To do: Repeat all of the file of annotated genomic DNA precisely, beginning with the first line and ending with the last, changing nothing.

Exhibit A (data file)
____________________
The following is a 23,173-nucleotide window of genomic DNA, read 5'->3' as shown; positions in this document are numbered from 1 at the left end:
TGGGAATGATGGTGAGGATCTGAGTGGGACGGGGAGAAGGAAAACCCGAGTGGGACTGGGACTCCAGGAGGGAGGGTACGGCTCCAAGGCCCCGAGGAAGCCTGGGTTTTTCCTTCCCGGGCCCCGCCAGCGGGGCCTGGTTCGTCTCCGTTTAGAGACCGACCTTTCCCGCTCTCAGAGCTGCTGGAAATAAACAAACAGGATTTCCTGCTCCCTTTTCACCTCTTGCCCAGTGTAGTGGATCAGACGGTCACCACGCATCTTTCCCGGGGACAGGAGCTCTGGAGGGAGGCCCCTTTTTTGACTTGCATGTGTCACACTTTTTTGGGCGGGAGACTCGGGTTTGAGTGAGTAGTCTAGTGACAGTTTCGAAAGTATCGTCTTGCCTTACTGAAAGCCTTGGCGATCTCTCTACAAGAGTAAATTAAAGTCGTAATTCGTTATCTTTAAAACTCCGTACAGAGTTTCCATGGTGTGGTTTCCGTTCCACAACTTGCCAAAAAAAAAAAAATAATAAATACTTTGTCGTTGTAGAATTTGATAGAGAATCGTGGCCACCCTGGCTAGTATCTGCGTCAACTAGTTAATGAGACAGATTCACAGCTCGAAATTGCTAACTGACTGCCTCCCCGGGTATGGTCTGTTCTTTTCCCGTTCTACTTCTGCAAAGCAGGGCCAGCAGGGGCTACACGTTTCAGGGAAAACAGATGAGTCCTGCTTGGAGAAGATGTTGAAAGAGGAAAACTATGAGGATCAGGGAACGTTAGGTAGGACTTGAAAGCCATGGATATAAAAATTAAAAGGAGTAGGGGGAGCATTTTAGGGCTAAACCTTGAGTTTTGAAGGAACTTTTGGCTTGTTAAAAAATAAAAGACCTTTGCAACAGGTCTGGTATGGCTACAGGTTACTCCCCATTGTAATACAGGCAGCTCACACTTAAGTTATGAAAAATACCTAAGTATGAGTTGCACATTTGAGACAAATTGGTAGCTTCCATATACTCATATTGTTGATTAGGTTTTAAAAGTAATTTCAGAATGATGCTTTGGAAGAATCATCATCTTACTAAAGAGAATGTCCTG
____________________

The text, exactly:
The following is a 23,173-nucleotide window of genomic DNA, read 5'->3' as shown; positions in this document are numbered from 1 at the left end:
TGGGAATGATGGTGAGGATCTGAGTGGGACGGGGAGAAGGAAAACCCGAGTGGGACTGGGACTCCAGGAGGGAGGGTACGGCTCCAAGGCCCCGAGGAAGCCTGGGTTTTTCCTTCCCGGGCCCCGCCAGCGGGGCCTGGTTCGTCTCCGTTTAGAGACCGACCTTTCCCGCTCTCAGAGCTGCTGGAAATAAACAAACAGGATTTCCTGCTCCCTTTTCACCTCTTGCCCAGTGTAGTGGATCAGACGGTCACCACGCATCTTTCCCGGGGACAGGAGCTCTGGAGGGAGGCCCCTTTTTTGACTTGCATGTGTCACACTTTTTTGGGCGGGAGACTCGGGTTTGAGTGAGTAGTCTAGTGACAGTTTCGAAAGTATCGTCTTGCCTTACTGAAAGCCTTGGCGATCTCTCTACAAGAGTAAATTAAAGTCGTAATTCGTTATCTTTAAAACTCCGTACAGAGTTTCCATGGTGTGGTTTCCGTTCCACAACTTGCCAAAAAAAAAAAAATAATAAATACTTTGTCGTTGTAGAATTTGATAGAGAATCGTGGCCACCCTGGCTAGTATCTGCGTCAACTAGTTAATGAGACAGATTCACAGCTCGAAATTGCTAACTGACTGCCTCCCCGGGTATGGTCTGTTCTTTTCCCGTTCTACTTCTGCAAAGCAGGGCCAGCAGGGGCTACACGTTTCAGGGAAAACAGATGAGTCCTGCTTGGAGAAGATGTTGAAAGAGGAAAACTATGAGGATCAGGGAACGTTAGGTAGGACTTGAAAGCCATGGATATAAAAATTAAAAGGAGTAGGGGGAGCATTTTAGGGCTAAACCTTGAGTTTTGAAGGAACTTTTGGCTTGTTAAAAAATAAAAGACCTTTGCAACAGGTCTGGTATGGCTACAGGTTACTCCCCATTGTAATACAGGCAGCTCACACTTAAGTTATGAAAAATACCTAAGTATGAGTTGCACATTTGAGACAAATTGGTAGCTTCCATATACTCATATTGTTGATTAGGTTTTAAAAGTAATTTCAGAATGATGCTTTGGAAGAATCATCATCTTACTAAAGAGAATGTCCTG